An airliner that took off from Heathrow yesterday made an emergency landing in the United States after a terror alert caused by a panicking woman passenger. Two fighter jets escorted the US-bound plane, carrying 182 passengers and 12 crew, to Logan airport in Boston.
Initial reports suggested that a 59-year-old woman had been carrying a screwdriver, petroleum jelly, matches and a note mentioning al-Qa'ida, but that was later denied by airport officials. The woman was arrested after the plane had landed safely in connection with a confrontation with the flight crew, according to transport officials.
US security chiefs said the woman had become claustrophobic and upset, provoking a confrontation with flight crew.
After the Washington-bound United Airlines flight landed at Boston, all the passengers' suitcases and bags were laid out on the runway and checked for explosives by a sniffer dog.
In a separate incident a man broke into a plane at Gatwick to retrieve a lost wallet. The man was allowed to wander unchallenged in a secure area and force his way on to the aircraft.
Although neither of the scares were terrorist incidents, they illustrated the heightened state of alert and fear surrounding aircraft security. The incidents came a week after the police and MI5 foiled an alleged plot to smuggle liquid explosives on to as many as 10 US-bound airliners and blow them up in mid-air.
Yesterday's emergency landing involved Flight 923 which left Heathrow at 8.30am. It had been due to land at Washington at 4.10pm UK time and then fly on to Denver, Colorado. But the captain declared a security emergency after what airline officials described as "an altercation with at least one female passenger". A United Airlines spokeswoman said: "The plane is safely on the ground in Boston. The crew assessed the situation and determined that a divert was the appropriate course of action."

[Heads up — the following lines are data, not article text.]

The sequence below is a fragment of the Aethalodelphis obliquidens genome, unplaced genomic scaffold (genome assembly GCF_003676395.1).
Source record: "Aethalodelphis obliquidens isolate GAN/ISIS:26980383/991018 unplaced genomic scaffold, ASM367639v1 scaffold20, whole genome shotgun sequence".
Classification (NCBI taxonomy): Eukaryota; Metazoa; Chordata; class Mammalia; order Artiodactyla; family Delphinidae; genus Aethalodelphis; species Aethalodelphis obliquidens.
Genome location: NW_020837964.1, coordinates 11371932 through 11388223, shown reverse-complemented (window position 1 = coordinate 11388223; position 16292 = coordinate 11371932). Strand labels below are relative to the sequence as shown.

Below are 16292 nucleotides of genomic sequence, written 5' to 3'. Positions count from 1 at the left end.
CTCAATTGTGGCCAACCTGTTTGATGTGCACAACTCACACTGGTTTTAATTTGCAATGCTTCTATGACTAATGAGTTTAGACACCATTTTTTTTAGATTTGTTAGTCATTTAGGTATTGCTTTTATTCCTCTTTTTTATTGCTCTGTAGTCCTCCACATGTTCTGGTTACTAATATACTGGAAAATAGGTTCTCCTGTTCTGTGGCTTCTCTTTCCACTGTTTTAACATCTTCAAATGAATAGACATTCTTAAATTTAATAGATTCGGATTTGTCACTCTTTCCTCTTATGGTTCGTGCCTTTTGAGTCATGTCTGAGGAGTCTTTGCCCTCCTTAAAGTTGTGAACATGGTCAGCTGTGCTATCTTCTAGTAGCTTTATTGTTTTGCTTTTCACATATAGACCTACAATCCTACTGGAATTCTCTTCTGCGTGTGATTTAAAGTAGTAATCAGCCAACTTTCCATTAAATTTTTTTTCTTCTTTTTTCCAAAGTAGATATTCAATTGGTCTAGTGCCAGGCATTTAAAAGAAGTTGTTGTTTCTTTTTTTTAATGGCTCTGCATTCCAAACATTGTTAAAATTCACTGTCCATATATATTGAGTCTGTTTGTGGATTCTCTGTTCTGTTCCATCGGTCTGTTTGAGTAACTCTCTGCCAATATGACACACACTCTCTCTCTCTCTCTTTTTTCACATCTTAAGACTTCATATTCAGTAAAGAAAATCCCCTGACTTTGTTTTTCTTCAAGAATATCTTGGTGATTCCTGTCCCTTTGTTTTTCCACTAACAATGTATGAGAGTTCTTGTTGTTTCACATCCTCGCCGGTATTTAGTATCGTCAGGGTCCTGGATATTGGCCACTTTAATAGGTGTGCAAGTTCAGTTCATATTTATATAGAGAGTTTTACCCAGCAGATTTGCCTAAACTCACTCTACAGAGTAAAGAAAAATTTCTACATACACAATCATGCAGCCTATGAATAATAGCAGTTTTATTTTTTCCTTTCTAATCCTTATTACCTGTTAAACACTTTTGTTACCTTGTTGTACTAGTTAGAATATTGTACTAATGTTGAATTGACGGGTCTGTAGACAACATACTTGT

In the second airport security incident, Thomas Cook Airlines called for the prosecution of a man who broke into a plane at Gatwick to retrieve his wallet. The charter airline is demanding answers from BAA as to how the man was allowed to go unchallenged in a secure area. The Asian man was discovered clutching a briefcase inside the Majorca-bound plane at 1.10am on Tuesday. He had arrived at Gatwick on a Thomson flight from Ibiza.
The man realised he had lost his wallet and boarded the Thomas Cook plane after smashing an alarmed glass door lock on the jetty. When challenged by cleaners he fled but was later detained and questioned by police, before being released without charge.
Meanwhile, American immigration officials were accused of "plain racism" after refusing to let a British man heading for Disneyland with his family enter the country yesterday.
Azar Iqbal was turned back after US immigration tightened checks on UK travellers in the wake of last week's terror raids. His wife, Rizwana, and children Mohin, 14, Murvah, 10, and Ibrahim, five, who were allowed to continue the two-week holiday, watched in tears as he was sent back to Britain.
They had been cleared by security at Manchester airport before boarding the Delta Airlines flight to Atlanta last Thursday, on the first leg of their trip. During four hours' questioning Mr Iqbal was asked whether he knew any of the suspects who had been arrested. He said: "The whole experience was completely demeaning. One of the officials even said sarcastically, 'We didn't tell you to come to America on holiday'." Mr Iqbal said that three other Asians on the flight were also refused entry.
Shahid Mustafa, of the First for Florida travel agency, which arranged the trip, said: "Obviously this is a backlash to the 10August arrests, but I would put it down to plain racism."Reuse content